I am going to warn you right from the start: If you live in a world where unicorns roam, double rainbows are a daily occurrence and the air is scented with the smell of caramel corn….perhaps you shouldn’t read this. Things are not as rosy as they seem.
Here it goes: “I am a Green Meeting Planner and I think/ am pretty sure/not officially diagnosed yet, that I might be suffering from green fatigue.”
It’s true. Lately I have been feeling blue in my world of green – lacking motivation, inspiration and generally overcome with a feeling of emotionally charged eco-malaise. Surprisingly, my invisible superwomanesque green meeting planner cape has not protected me from this feeling of malcontent.
Green fatigue has many definitions: Some define it as being so overwhelmed with the environmental paradox that apathy takes over. Others define green fatigue as a form of hopelessness or guilt. I prefer to define green fatigue as a self-imposed reality check, a manifestation of emotions so intense that you simply cannot avoid them unless you choose to stick your head in the sand. (In Canada, sometimes we use snow).
Do I make a difference? Am I making an impact? Does anyone care?
The realities are clear. Choosing to work in the green meetings industry is choosing a road less travelled. Yes, even in 2013, green meetings are the exception and not the rule. The less travelled road can be lonely, and sometimes you feel like no one is listening.
I laugh a little when I talk about the “invisible” cape that green meeting planners wear, but it isn’t that far from the truth. We enter initial meetings with potential clients wearing our invisible cape draped across our broad shoulders; it helps us to defend against stereotypical responses and those who aren’t convinced that sustainable events are a good fit for their organization. We prepare to meet the arguments, and we research case-specific green meeting kryptonite to ward off the very real possibility that we will be told “no, not this year.” After awhile it seems like our cape begins to be less effective.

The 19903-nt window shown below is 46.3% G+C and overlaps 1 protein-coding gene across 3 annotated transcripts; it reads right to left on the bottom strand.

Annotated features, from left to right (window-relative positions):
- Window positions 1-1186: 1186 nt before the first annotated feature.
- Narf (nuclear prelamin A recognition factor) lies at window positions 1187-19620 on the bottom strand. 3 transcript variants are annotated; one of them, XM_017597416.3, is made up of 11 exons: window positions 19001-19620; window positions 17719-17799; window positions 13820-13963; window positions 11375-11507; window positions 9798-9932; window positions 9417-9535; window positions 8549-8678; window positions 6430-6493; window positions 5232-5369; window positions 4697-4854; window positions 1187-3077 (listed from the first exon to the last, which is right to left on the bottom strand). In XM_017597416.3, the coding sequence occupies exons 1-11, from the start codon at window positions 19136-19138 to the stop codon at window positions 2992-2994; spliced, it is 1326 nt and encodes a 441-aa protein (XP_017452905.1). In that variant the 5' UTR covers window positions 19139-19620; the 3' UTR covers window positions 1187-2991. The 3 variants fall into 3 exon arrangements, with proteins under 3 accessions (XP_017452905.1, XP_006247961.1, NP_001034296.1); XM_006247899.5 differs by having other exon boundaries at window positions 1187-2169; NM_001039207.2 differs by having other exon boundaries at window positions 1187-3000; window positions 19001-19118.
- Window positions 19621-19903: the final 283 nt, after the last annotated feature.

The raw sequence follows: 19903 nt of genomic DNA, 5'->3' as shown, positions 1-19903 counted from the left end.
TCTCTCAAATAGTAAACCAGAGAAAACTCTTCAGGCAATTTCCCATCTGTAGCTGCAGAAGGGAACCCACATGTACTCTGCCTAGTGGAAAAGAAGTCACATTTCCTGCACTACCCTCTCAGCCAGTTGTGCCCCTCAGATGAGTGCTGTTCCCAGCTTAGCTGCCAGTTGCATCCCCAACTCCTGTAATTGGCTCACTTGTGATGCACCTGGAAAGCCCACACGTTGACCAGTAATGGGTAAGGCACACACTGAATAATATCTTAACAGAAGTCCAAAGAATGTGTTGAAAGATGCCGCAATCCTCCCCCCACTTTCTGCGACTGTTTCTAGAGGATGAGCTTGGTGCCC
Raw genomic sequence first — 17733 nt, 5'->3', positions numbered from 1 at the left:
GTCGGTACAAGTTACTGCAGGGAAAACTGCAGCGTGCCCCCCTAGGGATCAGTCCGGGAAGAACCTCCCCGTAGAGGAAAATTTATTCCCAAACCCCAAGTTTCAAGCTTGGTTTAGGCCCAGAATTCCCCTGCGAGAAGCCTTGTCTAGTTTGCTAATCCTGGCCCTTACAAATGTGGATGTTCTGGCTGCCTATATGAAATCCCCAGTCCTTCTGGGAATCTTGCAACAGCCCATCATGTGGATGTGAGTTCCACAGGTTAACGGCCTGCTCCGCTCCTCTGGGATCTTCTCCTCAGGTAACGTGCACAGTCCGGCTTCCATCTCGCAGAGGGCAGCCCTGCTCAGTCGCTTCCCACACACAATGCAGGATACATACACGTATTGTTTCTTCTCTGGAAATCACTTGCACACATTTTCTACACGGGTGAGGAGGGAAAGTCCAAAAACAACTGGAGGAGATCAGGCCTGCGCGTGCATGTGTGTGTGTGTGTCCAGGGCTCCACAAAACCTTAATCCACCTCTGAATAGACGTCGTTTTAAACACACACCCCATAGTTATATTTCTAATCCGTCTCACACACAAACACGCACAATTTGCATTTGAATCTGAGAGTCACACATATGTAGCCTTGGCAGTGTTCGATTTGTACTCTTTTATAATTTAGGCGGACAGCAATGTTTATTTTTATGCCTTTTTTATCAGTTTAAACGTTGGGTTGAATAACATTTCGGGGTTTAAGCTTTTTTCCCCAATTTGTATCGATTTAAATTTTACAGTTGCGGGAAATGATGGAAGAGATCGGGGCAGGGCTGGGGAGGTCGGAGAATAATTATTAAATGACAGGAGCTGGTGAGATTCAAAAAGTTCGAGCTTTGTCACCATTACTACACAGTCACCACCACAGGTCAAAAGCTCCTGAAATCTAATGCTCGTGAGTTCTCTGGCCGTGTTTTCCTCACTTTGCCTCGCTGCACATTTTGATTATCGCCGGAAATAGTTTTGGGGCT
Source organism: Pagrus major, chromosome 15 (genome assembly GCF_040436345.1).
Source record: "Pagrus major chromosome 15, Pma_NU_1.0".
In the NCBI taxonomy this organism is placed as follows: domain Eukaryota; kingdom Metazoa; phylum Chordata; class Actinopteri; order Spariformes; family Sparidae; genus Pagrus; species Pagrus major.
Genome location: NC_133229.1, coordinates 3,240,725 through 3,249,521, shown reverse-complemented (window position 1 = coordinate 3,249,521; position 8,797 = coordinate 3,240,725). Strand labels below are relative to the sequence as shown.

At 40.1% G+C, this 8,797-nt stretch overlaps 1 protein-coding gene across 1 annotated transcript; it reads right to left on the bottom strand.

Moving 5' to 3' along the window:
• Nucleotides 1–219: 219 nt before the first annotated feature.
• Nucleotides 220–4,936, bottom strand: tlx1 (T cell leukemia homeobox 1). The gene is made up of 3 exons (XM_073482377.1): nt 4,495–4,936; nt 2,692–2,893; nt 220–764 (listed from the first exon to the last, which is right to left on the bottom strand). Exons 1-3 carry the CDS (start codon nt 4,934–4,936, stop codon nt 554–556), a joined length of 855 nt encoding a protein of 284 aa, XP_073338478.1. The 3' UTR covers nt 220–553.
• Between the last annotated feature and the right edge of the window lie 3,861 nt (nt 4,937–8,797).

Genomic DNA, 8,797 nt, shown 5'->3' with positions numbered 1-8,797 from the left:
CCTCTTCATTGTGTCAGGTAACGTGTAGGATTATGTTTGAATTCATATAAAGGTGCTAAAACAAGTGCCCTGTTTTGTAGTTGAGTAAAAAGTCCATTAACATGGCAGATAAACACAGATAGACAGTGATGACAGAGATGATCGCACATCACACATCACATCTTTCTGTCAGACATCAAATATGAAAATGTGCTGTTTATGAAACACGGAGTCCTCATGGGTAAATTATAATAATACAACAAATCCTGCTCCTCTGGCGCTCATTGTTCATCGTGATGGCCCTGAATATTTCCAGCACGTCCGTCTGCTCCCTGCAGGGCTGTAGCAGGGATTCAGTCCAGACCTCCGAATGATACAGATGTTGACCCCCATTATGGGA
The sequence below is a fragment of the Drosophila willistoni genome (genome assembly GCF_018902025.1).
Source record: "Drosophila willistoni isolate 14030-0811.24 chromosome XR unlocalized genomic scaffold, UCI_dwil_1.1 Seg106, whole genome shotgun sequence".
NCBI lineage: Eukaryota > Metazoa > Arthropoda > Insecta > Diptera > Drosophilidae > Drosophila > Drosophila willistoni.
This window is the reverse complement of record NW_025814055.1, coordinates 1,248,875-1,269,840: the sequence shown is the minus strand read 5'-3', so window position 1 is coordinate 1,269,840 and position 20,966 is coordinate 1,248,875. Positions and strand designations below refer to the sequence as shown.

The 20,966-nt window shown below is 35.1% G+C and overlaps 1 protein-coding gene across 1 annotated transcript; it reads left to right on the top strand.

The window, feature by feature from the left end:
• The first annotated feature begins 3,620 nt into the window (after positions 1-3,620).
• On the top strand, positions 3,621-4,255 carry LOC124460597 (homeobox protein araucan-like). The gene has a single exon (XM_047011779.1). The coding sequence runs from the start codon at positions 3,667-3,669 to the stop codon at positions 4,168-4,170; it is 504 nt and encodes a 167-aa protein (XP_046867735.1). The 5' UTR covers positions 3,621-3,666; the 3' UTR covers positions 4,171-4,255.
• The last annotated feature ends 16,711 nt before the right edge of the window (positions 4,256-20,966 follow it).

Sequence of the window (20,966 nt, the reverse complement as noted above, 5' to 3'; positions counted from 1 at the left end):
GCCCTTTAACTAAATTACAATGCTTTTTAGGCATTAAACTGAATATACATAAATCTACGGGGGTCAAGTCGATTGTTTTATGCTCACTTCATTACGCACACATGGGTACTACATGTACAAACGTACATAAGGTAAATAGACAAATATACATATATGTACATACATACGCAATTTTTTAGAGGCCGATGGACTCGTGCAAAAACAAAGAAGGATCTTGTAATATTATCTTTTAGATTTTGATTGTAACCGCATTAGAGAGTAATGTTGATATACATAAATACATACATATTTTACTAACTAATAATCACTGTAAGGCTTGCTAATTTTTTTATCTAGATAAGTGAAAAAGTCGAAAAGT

Looking to peers
Convinced that I was the only one out there feeling this way, I reached out to my colleagues, including Nancy Zavada, CMP, Principal of MeetGreen and Co-founder of the Green Meeting Industry Council (GMIC).
“Do you ever suffer from green fatigue?” I asked.
“All the time!” Nancy exclaimed. “Sometimes I am frustrated and wonder if I have the energy to continue. For me, the solution when I am overwhelmed with the feeling of ‘why bother’ is simply getting back to nature. A couple of hours amongst the trees reminds me of why I do what I do.”
Nancy went on to explain that “meetings are what I know; this is how I can make the most impact,” and reminded me that small wins are just as important as the big ones. Nancy and I both agreed that the enthusiastic GMIC community, and specifically attendance at the annual GMIC conference, were ways to re-energize.
The fog lifts
Bolstered by the knowledge that none of us are alone in feeling a little blue in our world of green, I began to feel better. I am pretty certain that my fog of green fatigue has moved on, but in case you find yourself enveloped in it when you least suspect it, I have come up with some tips to help cope:
- Remove head from sand (or snow)
- Remember your “why”: Revisit the reason you first got involved in the sustainable meetings industry. What inspired you?
- Remember the “who”: Who got you excited about sustainability?
- Take solace in the fact that you are not the only person in the green meeting industry who feels this way.
- Revisit success – remember how you felt after creating your first successful, sustainable event.
- Embrace your community – your community will support you (i.e. Eventprofs, GMIC, PCMA, MPI).
- Give back – volunteer within your community, and make someone else feel better. It has a strange way of going full circle and making you feel better.
- Celebrate small wins – they are just as important.